Ok, so this book did not come out in 2012, it came out in 2009. However, I still have to put it on the list simply because what Skousen has done here is pretty remarkable. The Earliest Text is the culmination of his work on The Book of Mormon Critical Text project. It is disappointing that more readers of The Book of Mormon are not familiar with this improved (and reformatted) text. The changes (both in format and language) provide for an entirely new experience reading this book. I think that Feast readers will experience the Book of Mormon in a completely different way after using it in their studies.
Spencer, Joe. An Other Testament: On Typology
If you are a regular reader of the Feast blog you have undoubtably already heard of Joe Spencer. If you like his posts, then you will like this book. Spencer has an uncanny ability to read The Book of Mormon and see things that most of us do not see. Spencer reads the book on its own terms and finds the beauty that lies within. Few books contain such sound exegesis and provide such a close reading of the text. It is not a stretch to say that Spencer is one of the greatest minds doing work on The Book of Mormon today and that An Other Testament is among the most important books on The Book of Mormon ever written.
Listen to Joe Spencer talk about An Other Testament here.
The following are books that come highly recommended from others whom I trust. Therefore, I feel confident enough about each of these books to make mention of them here. I am now in the process of reading/reviewing each of these books. I will update this blog post with my own reviews and/or interviews after that process is complete.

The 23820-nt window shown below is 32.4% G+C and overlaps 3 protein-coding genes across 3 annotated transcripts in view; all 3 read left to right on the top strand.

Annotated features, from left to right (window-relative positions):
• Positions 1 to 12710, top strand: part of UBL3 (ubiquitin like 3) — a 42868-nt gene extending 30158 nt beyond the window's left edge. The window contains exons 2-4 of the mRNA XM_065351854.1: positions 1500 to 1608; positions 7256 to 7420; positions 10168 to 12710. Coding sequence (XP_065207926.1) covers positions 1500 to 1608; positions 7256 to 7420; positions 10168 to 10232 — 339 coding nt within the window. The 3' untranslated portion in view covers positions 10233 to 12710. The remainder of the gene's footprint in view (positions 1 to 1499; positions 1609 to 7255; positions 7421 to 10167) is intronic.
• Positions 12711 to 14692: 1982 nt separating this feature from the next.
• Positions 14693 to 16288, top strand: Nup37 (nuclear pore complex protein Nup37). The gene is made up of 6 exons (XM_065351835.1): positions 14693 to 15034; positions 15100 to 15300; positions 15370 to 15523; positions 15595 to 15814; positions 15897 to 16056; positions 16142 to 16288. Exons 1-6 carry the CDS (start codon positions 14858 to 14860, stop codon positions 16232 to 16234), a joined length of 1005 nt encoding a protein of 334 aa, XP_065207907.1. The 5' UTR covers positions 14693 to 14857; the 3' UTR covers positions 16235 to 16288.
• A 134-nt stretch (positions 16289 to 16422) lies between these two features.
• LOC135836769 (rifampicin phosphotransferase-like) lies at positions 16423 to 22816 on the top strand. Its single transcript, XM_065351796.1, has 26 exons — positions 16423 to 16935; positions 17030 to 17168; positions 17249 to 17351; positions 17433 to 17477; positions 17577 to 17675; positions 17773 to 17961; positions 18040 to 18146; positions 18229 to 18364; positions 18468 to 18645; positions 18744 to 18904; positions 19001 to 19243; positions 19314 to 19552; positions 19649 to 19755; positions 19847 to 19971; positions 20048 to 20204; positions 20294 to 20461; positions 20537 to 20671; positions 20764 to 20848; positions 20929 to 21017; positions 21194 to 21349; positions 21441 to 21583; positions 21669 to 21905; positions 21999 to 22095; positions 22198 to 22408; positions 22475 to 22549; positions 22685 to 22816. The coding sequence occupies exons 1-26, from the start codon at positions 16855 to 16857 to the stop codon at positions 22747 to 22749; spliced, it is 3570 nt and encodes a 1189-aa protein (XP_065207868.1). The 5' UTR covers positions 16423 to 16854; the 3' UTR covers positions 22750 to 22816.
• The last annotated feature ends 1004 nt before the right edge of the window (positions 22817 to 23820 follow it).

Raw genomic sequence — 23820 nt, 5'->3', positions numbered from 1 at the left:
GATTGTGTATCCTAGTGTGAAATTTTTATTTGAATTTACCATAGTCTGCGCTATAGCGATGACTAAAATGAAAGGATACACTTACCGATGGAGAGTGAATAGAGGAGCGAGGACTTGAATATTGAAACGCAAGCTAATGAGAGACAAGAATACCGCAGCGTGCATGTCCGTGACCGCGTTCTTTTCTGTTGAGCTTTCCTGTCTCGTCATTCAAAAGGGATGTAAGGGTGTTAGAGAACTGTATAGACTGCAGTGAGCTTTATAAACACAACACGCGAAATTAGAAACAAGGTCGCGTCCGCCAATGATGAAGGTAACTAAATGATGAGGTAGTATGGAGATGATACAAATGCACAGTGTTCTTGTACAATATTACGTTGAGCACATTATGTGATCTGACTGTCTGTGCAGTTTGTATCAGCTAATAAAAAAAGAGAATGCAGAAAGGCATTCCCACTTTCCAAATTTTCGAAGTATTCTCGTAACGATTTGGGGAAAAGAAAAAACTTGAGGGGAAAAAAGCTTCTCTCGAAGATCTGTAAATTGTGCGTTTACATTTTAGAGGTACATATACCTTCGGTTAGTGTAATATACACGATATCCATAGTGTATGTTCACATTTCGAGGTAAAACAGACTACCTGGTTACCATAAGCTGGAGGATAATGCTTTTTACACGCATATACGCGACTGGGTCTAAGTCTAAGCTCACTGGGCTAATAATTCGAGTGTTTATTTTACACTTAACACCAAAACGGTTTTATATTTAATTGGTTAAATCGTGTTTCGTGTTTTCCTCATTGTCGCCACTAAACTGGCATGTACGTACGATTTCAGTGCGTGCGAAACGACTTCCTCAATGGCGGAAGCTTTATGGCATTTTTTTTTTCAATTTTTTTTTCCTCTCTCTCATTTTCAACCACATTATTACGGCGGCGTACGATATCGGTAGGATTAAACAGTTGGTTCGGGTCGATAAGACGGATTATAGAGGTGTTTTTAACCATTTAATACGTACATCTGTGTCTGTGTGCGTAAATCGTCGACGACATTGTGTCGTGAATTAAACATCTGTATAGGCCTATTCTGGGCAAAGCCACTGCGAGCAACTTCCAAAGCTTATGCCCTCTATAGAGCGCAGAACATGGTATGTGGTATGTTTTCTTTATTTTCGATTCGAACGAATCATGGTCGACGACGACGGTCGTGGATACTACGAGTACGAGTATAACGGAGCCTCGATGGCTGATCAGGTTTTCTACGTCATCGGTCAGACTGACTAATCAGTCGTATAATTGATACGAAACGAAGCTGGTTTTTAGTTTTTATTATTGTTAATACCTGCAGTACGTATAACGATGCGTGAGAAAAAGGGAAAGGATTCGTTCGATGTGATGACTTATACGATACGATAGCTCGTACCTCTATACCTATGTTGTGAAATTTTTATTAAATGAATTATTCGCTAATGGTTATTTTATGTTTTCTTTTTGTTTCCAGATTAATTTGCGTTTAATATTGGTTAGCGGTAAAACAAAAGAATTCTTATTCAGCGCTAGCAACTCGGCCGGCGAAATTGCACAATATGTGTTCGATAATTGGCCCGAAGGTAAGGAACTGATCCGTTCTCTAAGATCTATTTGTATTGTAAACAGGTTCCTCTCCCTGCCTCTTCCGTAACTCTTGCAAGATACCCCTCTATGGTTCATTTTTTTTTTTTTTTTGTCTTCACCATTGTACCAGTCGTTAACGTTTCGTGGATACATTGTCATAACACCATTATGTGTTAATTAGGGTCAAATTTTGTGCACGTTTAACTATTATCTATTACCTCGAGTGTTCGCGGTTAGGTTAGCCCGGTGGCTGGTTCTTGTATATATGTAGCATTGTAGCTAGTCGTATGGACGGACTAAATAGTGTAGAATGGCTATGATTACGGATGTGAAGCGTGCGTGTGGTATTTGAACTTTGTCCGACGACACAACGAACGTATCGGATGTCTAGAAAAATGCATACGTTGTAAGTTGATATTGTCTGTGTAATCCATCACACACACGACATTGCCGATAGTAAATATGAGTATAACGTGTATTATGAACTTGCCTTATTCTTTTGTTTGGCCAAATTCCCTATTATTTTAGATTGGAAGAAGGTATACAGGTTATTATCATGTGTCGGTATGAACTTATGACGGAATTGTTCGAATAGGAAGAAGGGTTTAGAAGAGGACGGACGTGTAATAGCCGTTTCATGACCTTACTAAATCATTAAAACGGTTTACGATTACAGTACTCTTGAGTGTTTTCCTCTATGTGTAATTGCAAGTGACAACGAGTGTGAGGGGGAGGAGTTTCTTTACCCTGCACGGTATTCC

Mormonism at the Crossroads of Philosophy and Theology is published by Greg Kofford Books, a press that is really publishing some great work in the Mormon Studies field. Those interested in Mormon scripture/theology should really consider checking out their entire catalogue. The book describes itself as, “a collection of essays representative of Paulsen’s wide-ranging professional and personal influence, collected in honor of his many achievements and published on the occasion of his retirement. Each of the authors (a majority of whom are not LDS) has been impacted by Paulsen’s scholarship and friendship in important ways, and have authored essays reflective of this dynamic. In addition, the essays are significant contributions to Mormon thought in and of themselves, covering diverse areas of inquiry from Mormon atheology to the possibility of an Evangelical Mormonism; from Liberation Theology to Mormon conceptions of divine embodiment; from Mormon approaches to transcendence to Mormonism’s confrontation with evil and suffering, and many more.”